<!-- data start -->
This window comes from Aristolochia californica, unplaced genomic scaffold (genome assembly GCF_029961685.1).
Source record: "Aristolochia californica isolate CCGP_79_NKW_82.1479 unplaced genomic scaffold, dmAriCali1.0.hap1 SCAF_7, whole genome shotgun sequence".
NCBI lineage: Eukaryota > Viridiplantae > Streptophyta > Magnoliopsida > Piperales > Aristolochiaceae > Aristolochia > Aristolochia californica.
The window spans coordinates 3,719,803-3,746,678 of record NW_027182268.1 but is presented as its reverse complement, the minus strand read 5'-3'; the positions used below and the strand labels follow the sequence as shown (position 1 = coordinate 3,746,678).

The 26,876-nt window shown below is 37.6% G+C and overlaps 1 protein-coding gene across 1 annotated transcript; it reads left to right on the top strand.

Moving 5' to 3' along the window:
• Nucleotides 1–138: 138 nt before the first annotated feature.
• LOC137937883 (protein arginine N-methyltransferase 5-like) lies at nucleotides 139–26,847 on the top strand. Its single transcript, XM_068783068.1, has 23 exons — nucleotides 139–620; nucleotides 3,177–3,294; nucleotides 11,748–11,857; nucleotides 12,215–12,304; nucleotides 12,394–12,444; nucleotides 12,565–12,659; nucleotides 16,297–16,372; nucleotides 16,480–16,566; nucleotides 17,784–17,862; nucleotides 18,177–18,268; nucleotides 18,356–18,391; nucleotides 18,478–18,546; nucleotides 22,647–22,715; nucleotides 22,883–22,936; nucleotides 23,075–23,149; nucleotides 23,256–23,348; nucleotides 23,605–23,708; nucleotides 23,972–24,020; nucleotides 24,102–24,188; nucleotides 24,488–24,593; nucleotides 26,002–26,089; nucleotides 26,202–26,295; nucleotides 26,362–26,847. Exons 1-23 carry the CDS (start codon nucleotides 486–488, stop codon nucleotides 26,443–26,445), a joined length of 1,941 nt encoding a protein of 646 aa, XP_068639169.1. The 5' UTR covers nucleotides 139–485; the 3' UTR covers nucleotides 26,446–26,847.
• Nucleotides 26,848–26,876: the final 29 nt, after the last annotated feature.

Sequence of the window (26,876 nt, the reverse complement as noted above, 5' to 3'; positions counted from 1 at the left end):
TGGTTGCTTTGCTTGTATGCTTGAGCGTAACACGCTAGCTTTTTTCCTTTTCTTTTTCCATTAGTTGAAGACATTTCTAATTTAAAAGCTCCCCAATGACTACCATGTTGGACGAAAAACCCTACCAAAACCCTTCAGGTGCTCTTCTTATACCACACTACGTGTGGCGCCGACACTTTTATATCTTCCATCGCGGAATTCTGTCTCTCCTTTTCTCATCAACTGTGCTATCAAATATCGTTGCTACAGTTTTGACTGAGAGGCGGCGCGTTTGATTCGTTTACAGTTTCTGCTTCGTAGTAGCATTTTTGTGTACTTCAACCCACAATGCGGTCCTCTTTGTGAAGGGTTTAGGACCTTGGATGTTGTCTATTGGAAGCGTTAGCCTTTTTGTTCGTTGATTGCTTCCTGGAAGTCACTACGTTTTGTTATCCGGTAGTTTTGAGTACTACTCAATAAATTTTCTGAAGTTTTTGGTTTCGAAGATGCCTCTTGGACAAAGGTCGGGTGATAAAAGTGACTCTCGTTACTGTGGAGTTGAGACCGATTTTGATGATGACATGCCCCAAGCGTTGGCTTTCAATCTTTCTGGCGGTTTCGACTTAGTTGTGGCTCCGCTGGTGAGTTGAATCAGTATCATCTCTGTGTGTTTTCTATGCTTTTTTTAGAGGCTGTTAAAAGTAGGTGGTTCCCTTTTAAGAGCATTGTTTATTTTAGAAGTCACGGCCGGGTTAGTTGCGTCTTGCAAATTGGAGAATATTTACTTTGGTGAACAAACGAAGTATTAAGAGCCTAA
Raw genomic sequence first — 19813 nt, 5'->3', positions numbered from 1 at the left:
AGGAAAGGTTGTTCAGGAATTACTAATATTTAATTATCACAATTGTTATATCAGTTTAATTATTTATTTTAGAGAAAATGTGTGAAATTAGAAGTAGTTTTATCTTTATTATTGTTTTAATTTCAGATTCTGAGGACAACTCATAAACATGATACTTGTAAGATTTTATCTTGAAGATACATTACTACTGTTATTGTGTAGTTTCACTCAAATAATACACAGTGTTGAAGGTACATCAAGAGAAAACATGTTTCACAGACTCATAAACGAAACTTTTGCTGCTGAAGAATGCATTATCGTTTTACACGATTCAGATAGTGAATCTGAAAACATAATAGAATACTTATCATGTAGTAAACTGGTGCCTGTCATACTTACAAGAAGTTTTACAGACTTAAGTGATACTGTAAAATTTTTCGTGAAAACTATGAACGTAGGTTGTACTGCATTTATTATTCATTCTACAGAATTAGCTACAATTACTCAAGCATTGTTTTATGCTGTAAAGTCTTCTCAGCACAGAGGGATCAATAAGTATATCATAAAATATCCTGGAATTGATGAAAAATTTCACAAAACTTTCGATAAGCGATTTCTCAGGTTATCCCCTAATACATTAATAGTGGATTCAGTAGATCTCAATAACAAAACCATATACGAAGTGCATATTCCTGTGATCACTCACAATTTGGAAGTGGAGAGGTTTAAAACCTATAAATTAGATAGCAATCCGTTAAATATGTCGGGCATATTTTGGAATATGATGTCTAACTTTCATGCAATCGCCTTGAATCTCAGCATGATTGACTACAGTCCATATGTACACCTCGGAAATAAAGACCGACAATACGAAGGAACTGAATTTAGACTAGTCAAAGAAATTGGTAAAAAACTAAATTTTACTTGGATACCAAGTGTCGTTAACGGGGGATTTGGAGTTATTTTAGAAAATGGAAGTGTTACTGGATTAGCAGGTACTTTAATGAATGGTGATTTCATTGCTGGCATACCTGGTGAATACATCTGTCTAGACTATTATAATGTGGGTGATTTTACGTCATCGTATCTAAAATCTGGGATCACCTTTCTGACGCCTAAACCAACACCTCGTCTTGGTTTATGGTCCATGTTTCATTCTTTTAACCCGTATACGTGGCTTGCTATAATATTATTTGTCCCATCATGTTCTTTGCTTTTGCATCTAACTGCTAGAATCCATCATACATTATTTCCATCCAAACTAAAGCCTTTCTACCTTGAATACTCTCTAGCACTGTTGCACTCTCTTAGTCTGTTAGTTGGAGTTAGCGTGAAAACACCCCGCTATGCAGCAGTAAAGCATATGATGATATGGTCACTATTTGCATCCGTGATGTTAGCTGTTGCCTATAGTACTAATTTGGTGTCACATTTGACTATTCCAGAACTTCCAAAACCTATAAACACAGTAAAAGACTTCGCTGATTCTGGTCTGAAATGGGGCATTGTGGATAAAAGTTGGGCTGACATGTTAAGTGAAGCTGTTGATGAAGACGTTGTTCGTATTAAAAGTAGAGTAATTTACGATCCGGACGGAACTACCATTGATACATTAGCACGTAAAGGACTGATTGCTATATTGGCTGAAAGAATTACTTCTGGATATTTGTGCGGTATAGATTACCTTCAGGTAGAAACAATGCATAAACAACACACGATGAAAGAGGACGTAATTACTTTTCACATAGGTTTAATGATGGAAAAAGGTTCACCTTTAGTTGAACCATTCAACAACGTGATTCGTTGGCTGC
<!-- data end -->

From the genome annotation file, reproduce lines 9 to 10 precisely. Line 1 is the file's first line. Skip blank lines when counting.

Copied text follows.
• Nucleotides 26,848–26,876: the final 29 nt, after the last annotated feature.

Sequence of the window (26,876 nt, the reverse complement as noted above, 5' to 3'; positions counted from 1 at the left end):